Dream analysis for beginners
2nd December, 20130 Comments
Ever since Freud wrote that dreams were ‘the royal road into the unconscious’, counsellors have been interested in what dreams mean and whether they offer an insight into our secret selves.
Types of dreams
Whether we remember our dreams or not, whether they are in black and white or colour, we all dream. We’ve all had dreams that upon waking leave us feeling unsettled as if something both deeply strange and familiar has been unearthed from our psyche. There are dreams so vivid that when we wake we still feel angry or upset as if the events really happened. And then there are dreams that feel like a jumble of memories and events lacking any easily perceived meaning.
The secret language of dreams
Dreams are our brain’s way of processing emotions and memories while we sleep and can offer interesting clues as to our deepest thoughts. Interpreting our dream language can feel difficult, baffling and frustrating. Yet if we persist, dreams can offer a window into a different more instinctual part of ourself, unfiltered by our waking self.
Not every symbol in a dream has layers of meaning – sometimes a cigar is just a cigar! But it can often be useful to try and figure out what messages we are being sent in our dreams paying particularly attention to reoccurring dreams or symbols. Dream interpretation books are not particularly helpful as the meaning of each symbol differs from person to person. Your counsellor will want to know what the symbols mean to you. For example, for many people swans mean elegance or love (as they pair for life). For me swans equal fear as I was bitten by one as a child and have been unnerved by them ever since!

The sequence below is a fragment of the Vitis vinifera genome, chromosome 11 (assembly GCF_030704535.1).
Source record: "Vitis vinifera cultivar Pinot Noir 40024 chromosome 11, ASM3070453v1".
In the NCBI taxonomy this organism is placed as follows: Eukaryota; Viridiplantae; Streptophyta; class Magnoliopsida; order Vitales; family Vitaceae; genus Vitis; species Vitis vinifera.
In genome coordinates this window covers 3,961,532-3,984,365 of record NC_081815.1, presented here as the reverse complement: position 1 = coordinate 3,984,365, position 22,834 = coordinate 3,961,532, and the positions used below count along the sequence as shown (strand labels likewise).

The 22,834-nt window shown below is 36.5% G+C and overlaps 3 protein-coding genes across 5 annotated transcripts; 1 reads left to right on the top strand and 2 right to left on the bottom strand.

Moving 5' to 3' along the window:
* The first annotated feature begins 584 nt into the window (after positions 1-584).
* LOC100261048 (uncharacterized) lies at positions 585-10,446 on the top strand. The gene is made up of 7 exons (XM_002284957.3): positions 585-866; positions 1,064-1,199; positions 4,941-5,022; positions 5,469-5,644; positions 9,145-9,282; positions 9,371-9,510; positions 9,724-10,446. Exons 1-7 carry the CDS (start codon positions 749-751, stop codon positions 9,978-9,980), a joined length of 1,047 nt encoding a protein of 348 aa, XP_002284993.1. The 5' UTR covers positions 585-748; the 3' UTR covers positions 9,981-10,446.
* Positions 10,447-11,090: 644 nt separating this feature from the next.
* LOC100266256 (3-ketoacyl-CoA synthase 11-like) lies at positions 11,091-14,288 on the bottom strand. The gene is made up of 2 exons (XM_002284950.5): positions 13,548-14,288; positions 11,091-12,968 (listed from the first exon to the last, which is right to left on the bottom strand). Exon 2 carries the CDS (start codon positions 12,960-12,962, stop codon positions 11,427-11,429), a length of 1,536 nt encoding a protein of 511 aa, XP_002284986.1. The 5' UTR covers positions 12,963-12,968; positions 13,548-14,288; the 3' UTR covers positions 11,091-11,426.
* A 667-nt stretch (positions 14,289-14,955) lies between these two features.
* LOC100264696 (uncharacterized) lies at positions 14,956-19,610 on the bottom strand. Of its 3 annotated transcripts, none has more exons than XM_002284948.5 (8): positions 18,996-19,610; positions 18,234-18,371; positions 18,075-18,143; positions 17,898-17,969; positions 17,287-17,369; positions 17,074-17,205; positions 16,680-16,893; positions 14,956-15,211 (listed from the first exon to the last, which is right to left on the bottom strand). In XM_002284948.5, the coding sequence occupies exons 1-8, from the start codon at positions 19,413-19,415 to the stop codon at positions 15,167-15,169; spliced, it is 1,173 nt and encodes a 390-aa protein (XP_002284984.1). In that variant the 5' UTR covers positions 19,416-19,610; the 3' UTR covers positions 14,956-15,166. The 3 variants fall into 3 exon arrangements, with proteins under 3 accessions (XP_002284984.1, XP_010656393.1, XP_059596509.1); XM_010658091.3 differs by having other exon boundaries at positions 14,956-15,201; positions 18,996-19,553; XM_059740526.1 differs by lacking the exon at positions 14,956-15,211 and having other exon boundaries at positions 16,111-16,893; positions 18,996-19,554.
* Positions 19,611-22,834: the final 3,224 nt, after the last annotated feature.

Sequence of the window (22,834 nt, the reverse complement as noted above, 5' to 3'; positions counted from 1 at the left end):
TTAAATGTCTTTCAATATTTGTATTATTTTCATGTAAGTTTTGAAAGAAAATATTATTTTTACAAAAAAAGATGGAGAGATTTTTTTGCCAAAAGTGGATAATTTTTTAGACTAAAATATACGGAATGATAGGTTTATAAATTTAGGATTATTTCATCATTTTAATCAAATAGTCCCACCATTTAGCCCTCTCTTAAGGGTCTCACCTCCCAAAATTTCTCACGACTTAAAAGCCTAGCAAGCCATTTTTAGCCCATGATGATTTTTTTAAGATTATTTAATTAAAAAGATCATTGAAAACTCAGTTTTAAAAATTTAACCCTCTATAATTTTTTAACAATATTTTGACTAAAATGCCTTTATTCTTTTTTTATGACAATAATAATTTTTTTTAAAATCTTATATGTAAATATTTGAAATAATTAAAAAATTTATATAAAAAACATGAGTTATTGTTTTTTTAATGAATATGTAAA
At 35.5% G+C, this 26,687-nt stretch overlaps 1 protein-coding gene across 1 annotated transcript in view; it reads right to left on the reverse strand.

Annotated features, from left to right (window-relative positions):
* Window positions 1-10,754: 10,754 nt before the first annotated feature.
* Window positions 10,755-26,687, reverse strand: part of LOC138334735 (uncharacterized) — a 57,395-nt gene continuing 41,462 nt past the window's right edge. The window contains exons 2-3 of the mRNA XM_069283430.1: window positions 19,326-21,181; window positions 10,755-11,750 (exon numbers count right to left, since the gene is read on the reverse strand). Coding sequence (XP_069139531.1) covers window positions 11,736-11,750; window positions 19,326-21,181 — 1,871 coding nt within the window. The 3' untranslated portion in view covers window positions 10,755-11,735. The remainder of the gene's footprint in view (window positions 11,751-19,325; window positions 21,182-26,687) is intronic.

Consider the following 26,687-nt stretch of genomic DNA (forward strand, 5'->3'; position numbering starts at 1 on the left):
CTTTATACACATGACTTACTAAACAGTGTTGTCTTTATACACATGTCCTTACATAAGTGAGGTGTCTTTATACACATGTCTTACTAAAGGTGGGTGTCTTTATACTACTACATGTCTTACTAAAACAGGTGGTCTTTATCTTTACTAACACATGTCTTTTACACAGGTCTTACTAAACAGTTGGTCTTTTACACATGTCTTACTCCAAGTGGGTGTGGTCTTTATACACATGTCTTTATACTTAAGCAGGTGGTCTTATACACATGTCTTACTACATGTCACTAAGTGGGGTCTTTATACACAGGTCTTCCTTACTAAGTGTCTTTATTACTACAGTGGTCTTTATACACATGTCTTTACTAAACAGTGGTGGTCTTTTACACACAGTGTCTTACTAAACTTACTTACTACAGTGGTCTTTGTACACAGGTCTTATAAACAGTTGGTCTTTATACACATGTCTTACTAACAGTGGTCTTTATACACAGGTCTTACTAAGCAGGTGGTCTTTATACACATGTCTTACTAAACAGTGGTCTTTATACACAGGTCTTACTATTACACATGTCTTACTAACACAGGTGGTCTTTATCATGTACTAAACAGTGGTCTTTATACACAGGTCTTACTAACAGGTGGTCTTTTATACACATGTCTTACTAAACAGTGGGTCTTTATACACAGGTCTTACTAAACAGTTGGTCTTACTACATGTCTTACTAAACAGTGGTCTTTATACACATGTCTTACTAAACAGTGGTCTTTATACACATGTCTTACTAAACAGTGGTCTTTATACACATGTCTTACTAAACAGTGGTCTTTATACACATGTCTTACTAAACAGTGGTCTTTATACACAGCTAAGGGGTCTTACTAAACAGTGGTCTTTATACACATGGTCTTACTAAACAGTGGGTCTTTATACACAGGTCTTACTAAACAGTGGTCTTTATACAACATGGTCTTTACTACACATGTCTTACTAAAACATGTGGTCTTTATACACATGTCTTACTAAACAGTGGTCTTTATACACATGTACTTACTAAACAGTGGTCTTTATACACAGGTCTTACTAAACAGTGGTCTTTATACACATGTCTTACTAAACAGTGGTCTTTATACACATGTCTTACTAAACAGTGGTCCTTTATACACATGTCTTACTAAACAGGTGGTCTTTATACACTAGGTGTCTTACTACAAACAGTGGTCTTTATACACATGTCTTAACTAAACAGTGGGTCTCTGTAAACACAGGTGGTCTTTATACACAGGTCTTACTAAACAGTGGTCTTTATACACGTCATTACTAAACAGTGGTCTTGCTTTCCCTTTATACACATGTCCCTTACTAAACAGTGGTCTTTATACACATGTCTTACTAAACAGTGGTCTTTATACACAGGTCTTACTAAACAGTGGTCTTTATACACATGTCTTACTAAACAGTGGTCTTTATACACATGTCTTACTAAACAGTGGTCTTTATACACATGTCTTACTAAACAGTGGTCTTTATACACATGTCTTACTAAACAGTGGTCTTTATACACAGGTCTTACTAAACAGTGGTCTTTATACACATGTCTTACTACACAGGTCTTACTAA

Recalling your dreams
If appropriate, a counsellor may ask clients to bring a dream into a session to unpack. Often people can find this difficult particularly if they don’t remember their dreams. Try keeping a book by your bed. Immediately after waking (perhaps leave a post it on your alarm clock or a reminder on your phone) write down what you remember of your dreams no matter how small a fragment (a red hat). If you persist over time you will be able to remember more of your dreams as the process becomes automatic.
Homework – interpreting your dreams
In Gestalt theory, every person and object in our dreams are all disowned parts of ourselves that requires expression.
Start by writing down your dream.
E.g. I stood at the edge of the cliff. The wind played with my hair. I heard my friend calling behind me but I did not turn around. I stepped off the cliff and fell for what seems like years. All I could hear is the wind and my laugh echoing as the ground rushes up at me. Just before I hit the rocks below I wake with a start.
What do you wake up feeling? E.g. Terrified and confused: why I did step off the cliff and laugh?
Talk me through the dream in the present tense? E.g. I’m standing at the edge of the cliff.
Embody different parts E.g. Be the cliff/the wind/your friend. I’m the friend, I am really worried.
How does the dream end? E.g. I am still falling.
Repeat the dream but this time end it how you want to E.g. I slow like a feather and swoop upwards as I start to fly.
Let me know how you get along with your dream analysis in the comments.
Related articles from our experts
Catherine Mc Clafferty (Experienced BABCP Accredited CBT Therapist)January 15th, 2017
SUSAN STUBBINGS Counsellor, Supervisor, Group facilitator Registered MBACPJanuary 15th, 2017
Graeme Orr MBACP(Accred), UKRCP Reg. Ind. CounsellorJanuary 12th, 2017
Andrea Harrn Psychotherapist and Author of The Mood CardsMay 13th, 2011
Imi Lo: Psychotherapist, Art Therapist, Supervisor (MMH,UKCP,HCPC,MBPsS)March 29th, 2015
Keeley Townsend BA (Hons), Ad.Dip.CP with Distinction, MNCS (Acc)December 14th, 2009
Counselling Directory is not responsible for the articles published by members. The views expressed are those of the member who wrote the article.